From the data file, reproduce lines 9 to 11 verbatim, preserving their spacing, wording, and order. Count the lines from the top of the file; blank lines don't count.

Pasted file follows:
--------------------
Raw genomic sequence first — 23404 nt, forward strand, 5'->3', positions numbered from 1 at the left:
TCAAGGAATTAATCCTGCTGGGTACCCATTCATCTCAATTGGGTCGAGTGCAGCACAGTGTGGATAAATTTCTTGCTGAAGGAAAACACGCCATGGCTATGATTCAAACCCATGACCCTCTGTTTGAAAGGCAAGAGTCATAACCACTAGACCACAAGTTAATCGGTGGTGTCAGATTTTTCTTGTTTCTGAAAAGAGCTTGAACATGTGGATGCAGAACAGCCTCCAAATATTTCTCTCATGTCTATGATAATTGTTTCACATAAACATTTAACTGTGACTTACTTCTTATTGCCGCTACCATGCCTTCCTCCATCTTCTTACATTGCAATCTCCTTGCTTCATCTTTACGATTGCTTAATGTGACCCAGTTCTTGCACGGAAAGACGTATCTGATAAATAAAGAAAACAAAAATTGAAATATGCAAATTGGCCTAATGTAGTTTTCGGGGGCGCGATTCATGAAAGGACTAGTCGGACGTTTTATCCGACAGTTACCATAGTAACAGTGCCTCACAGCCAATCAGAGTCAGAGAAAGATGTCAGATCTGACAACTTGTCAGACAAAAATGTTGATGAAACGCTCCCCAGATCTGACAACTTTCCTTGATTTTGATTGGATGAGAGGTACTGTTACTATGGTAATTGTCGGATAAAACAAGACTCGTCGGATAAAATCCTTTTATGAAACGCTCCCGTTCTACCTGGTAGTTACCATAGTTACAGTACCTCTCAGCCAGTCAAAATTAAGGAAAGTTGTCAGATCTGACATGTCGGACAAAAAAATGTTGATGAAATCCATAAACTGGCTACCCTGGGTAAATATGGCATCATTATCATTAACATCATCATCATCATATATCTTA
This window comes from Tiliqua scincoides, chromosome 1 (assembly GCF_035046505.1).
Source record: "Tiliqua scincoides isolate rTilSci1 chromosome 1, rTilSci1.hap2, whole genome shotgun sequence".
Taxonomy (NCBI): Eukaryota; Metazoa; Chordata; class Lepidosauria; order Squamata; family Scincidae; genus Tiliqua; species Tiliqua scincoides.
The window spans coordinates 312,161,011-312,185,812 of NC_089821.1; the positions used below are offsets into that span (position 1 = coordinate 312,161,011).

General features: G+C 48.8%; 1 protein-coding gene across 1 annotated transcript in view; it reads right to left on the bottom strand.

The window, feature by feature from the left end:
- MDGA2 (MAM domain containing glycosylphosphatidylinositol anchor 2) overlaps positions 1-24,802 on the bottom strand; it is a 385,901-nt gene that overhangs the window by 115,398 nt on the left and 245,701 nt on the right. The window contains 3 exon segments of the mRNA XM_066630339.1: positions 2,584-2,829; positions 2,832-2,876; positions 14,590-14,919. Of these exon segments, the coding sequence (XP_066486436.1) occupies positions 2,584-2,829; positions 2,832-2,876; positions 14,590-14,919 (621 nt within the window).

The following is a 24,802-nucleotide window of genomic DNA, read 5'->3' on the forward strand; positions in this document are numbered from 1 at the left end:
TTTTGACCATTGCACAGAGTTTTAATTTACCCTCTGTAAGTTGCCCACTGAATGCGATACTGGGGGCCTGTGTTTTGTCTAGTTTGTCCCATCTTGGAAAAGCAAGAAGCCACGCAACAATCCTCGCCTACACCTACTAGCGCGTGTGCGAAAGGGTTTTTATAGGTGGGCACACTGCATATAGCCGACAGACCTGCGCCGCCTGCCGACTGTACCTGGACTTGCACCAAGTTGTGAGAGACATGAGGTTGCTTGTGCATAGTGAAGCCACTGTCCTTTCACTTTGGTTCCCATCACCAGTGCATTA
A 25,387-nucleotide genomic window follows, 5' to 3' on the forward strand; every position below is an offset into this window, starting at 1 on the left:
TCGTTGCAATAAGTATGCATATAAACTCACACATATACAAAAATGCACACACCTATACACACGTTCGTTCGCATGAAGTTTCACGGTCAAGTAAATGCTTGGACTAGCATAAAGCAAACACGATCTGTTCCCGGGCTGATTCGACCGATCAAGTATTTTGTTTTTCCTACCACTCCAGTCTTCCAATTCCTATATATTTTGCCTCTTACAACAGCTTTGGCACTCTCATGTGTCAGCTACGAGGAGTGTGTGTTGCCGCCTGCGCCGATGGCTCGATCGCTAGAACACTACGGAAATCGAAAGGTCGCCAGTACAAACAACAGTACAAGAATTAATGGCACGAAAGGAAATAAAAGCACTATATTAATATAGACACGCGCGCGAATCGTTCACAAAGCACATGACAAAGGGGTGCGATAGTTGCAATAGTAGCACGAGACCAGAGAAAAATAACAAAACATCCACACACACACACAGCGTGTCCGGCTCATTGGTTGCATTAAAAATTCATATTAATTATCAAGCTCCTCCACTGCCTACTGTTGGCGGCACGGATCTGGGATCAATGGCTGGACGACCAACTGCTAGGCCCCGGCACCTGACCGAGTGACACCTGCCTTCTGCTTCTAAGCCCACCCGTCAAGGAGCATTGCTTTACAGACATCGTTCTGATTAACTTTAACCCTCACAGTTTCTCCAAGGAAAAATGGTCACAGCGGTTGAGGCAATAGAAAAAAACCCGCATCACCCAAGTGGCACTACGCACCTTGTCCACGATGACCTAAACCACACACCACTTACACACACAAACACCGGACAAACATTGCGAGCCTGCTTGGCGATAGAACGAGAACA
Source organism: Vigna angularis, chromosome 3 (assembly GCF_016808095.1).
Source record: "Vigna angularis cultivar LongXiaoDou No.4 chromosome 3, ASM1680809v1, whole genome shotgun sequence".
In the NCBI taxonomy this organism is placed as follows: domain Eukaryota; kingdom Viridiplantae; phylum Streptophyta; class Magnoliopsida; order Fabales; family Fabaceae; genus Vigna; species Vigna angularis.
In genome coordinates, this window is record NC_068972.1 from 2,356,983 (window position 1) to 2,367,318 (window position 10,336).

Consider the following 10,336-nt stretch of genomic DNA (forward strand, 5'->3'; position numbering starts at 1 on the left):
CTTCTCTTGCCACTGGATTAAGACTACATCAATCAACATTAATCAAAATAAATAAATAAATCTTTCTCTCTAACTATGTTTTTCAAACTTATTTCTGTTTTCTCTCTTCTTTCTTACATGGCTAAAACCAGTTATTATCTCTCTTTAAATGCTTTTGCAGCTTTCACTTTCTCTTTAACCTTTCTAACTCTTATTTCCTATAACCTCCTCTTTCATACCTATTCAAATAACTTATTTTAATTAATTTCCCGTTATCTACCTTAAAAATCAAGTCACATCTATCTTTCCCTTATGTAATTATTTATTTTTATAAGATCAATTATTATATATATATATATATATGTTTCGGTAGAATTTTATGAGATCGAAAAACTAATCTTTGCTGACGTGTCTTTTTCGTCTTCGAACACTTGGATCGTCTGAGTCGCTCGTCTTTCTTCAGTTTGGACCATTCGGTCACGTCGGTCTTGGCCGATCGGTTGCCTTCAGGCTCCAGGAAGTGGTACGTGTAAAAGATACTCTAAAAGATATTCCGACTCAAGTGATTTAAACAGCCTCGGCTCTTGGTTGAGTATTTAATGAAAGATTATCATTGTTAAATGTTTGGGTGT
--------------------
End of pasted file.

- MDGA2 (MAM domain containing glycosylphosphatidylinositol anchor 2) overlaps positions 1-24,802 on the bottom strand; it is a 385,901-nt gene that overhangs the window by 115,398 nt on the left and 245,701 nt on the right. The window contains 3 exon segments of the mRNA XM_066630339.1: positions 2,584-2,829; positions 2,832-2,876; positions 14,590-14,919. Of these exon segments, the coding sequence (XP_066486436.1) occupies positions 2,584-2,829; positions 2,832-2,876; positions 14,590-14,919 (621 nt within the window).

The following is a 24,802-nucleotide window of genomic DNA, read 5'->3' on the forward strand; positions in this document are numbered from 1 at the left end:
TTTTGACCATTGCACAGAGTTTTAATTTACCCTCTGTAAGTTGCCCACTGAATGCGATACTGGGGGCCTGTGTTTTGTCTAGTTTGTCCCATCTTGGAAAAGCAAGAAGCCACGCAACAATCCTCGCCTACACCTACTAGCGCGTGTGCGAAAGGGTTTTTATAGGTGGGCACACTGCATATAGCCGACAGACCTGCGCCGCCTGCCGACTGTACCTGGACTTGCACCAAGTTGTGAGAGACATGAGGTTGCTTGTGCATAGTGAAGCCACTGTCCTTTCACTTTGGTTCCCATCACCAGTGCATTA